Ian Weightman

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The 'Who's Foo' of Street Theatre

What would make two seemingly normal young women want to wear lampshades on their heads, and walk around a city centre prompting passers-by join their make-believe bus tour?

Cue comments along the lines of "It takes all sorts..."!

Just as there are now all sorts of reasons for keeping a watchful eye out for "Maison Foo", which translates literally as the "house of mischievous fools", and which comprises two of the most energetic young ladies on the planet.

Although, given that they spend half of their working lives adopting the persona of Alien Tourists from Planet Flip Flop, it's even debatable as to whether or not they are, indeed, from a different planet.

You need to meet them to make your own minds up about that.  Or else watch them perform their carefully crafted street theatre to audiences, who visibly move all the way up the scale, from bemused, to amused.

Inhabitants of planet Derby, Bethany Sheldon and Kathryn Lowe both trained in Theatre, and found they shared the same ambitions (and mischievously absurd and surreal sense of humour).

While Bethany trained at Manchester Metropolitan University School of Theatre and has trained throughout Europe in various acting and puppetry techniques, Kathryn trained at Bretton Hall in Theatre Acting and has also spent time training in Keith Johnstone's improvisation techniques with Kevin Tomlinson of Kepow Theatre.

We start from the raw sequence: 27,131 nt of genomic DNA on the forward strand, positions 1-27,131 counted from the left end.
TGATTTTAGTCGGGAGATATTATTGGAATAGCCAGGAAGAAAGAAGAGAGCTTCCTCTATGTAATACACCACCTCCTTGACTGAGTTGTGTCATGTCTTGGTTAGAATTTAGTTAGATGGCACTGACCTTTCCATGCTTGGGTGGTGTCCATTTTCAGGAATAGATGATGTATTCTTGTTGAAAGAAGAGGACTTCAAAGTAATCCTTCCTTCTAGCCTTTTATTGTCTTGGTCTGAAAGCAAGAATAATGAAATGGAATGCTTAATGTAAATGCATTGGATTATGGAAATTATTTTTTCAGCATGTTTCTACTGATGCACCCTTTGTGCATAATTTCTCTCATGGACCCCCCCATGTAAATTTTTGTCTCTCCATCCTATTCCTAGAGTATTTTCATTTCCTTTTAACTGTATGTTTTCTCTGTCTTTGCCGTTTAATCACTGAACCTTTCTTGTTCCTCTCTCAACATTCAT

Favourite street theatre characters portrayed by Maison Foo include the curiously charming intergalactic Alien Tourists all the way from Planet Flip Flop; a dusting down from the Hostesses with the Mostesses; 1950s etiquette experts The Trolley Dollies; a lesson in love at the portable wooing booth of Puppet Mr Pegg; and a good old moan with the Nosey Nanas, better known as the NAFs (Nans Against Festivals).

But their big break through came at the 2010 Edinburgh Festival, where their poignant stage show Memoirs of a Biscuit Tin which had the local, regional and national theatre critics urging Festival goers to book their seats as quickly as possible.

Not surprisingly, it became one of Edinburgh's sell-out shows, with audiences flocking in to see "a lost lost street and a lost lost house that seemed to have misplaced it's own..." in an intriguing tale following "the story of a wall, a floor and a chimney, a forgotten old lady and the memories that lie within".  And with an inventive blend of clowning, visual theatre and puppetry Maison Foo were able to bring to life the imaginative topsy-turvy world lurking behind the door of Number 92!

So what's next for the terrible twins of street theatre?

A national tour lurks in the wings.  As does an ever growing calendar of street theatre appearances.

They're worth looking-out for.  And very easily recognised.  Who else would be seen in Derby's Cathedral Quarter with a lampshade on their head?

For more details, visit http://www.maisonfoo.com/

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